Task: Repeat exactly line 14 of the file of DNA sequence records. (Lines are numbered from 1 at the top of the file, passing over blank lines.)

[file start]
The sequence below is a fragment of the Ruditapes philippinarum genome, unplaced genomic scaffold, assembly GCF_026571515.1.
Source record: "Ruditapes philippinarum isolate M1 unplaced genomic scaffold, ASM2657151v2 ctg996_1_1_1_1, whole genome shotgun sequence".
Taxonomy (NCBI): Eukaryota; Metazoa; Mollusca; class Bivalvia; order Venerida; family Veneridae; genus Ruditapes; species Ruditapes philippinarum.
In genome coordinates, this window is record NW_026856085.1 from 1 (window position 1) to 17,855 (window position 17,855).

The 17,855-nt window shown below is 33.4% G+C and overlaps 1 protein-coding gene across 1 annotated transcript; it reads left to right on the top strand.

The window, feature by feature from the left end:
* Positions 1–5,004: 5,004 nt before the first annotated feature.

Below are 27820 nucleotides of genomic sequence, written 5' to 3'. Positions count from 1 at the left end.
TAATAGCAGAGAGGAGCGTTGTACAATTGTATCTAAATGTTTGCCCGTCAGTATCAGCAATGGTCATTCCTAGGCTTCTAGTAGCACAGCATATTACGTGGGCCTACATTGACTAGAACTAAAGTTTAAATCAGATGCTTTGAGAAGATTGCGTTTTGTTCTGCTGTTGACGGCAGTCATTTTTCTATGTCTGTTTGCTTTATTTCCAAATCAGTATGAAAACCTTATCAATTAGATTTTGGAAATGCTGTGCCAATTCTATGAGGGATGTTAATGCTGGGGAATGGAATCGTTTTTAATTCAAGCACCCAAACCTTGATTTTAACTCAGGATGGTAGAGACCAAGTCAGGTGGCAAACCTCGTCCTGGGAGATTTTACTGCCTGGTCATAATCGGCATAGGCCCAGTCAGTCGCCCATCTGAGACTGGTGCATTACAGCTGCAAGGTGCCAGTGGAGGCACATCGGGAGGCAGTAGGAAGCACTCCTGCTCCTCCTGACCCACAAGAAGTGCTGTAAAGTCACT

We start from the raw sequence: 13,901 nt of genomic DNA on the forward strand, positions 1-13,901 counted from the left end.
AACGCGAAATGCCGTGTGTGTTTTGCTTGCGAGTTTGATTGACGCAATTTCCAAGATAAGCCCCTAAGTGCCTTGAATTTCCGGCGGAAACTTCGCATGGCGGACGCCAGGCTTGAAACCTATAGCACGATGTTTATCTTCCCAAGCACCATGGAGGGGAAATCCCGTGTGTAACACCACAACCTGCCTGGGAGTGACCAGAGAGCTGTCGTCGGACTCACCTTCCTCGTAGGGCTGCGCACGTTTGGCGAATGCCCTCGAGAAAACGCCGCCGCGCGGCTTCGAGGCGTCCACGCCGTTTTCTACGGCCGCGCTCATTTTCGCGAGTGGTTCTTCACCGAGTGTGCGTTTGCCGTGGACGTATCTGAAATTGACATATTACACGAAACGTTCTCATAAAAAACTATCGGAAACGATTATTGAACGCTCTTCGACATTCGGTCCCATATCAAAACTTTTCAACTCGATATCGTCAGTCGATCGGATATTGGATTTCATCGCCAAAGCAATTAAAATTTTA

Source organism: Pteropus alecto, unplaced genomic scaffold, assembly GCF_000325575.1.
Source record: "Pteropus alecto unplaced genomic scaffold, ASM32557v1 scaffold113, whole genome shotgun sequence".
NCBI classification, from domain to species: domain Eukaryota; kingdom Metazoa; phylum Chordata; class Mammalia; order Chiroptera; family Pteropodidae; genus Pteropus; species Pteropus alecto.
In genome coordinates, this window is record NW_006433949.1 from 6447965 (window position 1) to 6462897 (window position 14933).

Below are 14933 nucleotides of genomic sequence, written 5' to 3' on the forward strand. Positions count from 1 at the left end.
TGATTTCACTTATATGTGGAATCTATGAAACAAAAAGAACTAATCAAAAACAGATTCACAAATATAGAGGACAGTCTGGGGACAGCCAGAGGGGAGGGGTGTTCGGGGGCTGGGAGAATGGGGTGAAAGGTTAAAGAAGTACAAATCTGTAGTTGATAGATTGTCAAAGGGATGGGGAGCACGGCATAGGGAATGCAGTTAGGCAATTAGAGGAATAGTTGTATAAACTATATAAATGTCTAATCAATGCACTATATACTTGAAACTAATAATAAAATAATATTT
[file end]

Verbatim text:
NCBI classification, from domain to species: domain Eukaryota; kingdom Metazoa; phylum Chordata; class Mammalia; order Chiroptera; family Pteropodidae; genus Pteropus; species Pteropus alecto.